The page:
Step 8 has you assemble and attach the spats and landing gear. No surprises here except for the above mentioned misalignment gaps requiring filler putty. The spats required filler and sanding before attachment. Step 9/10 is the attachment of the windshield, aileron and rudder horns plus the venturi tube on the fuselage. The aileron and rudder horn linkages are a tad thick. I thought about replacing the long rod segments with some guitar wire. Due to the many other inaccuracies I found as I built this kit I did not think it was worth my time investment to fix these on this build. The rudder and aileron related small parts are too large and the ones Classic airframes used which are in etched metal, are a better example of staying in scale with small parts but the etched is not as easy to apply. The Italeri horns are easy to work with though so it is a tradeoff between finesse, ease of assembly and injection moulding tolerances. Note, part 39A, a sway support brace connecting the two spats has a forward sweep. Since there is no attachment key aligning it or preventing you from gluing it in backwards be aware of this and dry fit because you could attach it backwards. If you overlook this concern the join results in braces that fail to connect with the spats. The brace also serves as a nice alignment tool to keep the landing gear correctly aligned.
|COLORS & MARKINGS|
The decals come on a well printed sheet with six options. I chose the markings for Tenente Enzo Martissa, R.A. 91 Squadriglia, 10 Gruppo 4th Stormo while stationed in El Adem, Tobruk, Libya 1940 in the original delivery color scheme of Giallo Mimetico 3 (FS.33434), Marone Mimetico 1 (FS.30109) and Verde Mimetico 2 (FS.34092) . Verde Mimetico 2 was applied using Testors Model Master # 2112 Italian Olive Green, Model Master # 2111 Italian Dark Brown mottle over a base layer of Model Master # 2110 Italian Sand enamels. The under surfaces and wing struts were over Flat Light Gray (FS.36495) undersurfaces using Gunze H306 acrylic. Some similar color profiles of this aircraft were found in the MMP # 8104 CR.42 Falco text on page 139. I experienced some problems applying the decals. They did not want to slide off the carrier sheet and I had to pry them off with tweezers. Perhaps humidity during storage activated the decal glue or I left them in the water too long or not long enough?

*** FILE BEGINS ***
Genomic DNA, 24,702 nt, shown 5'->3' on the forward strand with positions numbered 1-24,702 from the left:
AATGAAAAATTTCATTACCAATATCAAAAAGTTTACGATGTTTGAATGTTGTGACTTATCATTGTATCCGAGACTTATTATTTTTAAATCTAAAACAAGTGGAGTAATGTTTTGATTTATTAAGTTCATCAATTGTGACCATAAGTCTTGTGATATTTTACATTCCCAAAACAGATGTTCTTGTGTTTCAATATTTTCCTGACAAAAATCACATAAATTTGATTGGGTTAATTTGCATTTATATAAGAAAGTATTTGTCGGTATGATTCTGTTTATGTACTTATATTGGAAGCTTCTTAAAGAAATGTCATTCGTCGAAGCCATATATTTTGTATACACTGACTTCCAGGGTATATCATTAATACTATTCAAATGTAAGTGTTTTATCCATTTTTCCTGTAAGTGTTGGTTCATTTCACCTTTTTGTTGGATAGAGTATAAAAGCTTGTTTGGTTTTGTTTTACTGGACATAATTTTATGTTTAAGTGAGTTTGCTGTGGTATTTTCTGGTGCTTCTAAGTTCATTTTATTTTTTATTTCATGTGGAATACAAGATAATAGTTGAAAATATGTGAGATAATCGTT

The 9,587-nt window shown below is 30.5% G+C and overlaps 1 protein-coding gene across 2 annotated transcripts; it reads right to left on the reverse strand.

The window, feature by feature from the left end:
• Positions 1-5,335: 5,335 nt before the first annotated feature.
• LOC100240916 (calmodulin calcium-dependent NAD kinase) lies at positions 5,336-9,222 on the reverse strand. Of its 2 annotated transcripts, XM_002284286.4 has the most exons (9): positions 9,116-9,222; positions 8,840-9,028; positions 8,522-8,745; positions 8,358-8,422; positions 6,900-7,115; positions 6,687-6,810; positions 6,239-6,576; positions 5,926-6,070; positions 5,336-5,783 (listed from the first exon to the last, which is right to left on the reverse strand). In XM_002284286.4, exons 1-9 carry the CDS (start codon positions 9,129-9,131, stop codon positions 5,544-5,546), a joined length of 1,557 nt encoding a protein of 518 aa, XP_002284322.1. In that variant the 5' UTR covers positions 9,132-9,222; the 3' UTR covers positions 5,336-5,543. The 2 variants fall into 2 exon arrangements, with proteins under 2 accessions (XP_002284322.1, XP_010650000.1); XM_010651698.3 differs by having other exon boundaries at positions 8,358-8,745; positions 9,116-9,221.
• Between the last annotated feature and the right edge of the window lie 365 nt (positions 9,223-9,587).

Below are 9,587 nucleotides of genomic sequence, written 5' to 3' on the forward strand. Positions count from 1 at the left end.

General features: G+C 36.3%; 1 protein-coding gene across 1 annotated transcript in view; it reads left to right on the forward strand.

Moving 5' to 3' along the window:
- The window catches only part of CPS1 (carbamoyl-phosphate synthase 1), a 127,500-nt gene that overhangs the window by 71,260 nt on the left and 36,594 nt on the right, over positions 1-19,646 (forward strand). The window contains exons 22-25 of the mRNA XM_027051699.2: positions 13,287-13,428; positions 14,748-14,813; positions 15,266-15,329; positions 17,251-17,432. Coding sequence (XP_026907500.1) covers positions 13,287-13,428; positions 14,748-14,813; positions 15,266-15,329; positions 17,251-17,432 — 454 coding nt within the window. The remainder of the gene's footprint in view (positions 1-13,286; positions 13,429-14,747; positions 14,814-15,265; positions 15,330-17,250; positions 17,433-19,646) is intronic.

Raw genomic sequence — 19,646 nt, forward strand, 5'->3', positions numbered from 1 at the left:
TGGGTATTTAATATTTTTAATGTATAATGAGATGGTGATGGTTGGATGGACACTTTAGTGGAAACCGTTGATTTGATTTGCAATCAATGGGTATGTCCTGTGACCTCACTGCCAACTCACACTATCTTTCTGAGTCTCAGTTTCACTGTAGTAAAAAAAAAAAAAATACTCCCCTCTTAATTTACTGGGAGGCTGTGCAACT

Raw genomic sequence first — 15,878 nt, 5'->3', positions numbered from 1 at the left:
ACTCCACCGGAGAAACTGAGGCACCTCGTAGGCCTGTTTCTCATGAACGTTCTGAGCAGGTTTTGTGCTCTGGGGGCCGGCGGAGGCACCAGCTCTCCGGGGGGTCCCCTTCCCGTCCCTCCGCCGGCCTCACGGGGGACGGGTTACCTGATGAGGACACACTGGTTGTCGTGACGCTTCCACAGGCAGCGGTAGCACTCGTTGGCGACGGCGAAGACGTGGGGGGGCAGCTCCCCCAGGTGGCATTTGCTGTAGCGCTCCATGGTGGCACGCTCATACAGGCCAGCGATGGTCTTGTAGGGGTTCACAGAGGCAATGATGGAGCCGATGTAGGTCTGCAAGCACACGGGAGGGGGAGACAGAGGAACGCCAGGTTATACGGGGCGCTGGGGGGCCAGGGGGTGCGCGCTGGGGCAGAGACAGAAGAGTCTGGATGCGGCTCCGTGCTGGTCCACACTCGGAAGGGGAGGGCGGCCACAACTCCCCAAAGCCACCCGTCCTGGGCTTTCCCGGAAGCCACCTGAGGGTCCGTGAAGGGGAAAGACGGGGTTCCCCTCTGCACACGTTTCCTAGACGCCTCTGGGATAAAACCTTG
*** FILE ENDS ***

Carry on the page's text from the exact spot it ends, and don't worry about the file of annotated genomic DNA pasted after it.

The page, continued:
The cockpit and related parts were painted in light gray – which was almost the same color as the kit plastic! For the overall fuselage finish I used Model Master Enamels in order to get exact color matches. They worked very well and were more resistant to problems caused when you apply additional layers of paint in a mottled finish since it is a complex multi-layered camouflage. The propeller blade front was painted Grigio Azzurro Chiaro, using Gunze H306 acrylic , as it came from the Fiat factory while the back side facing the pilot was painted flat black.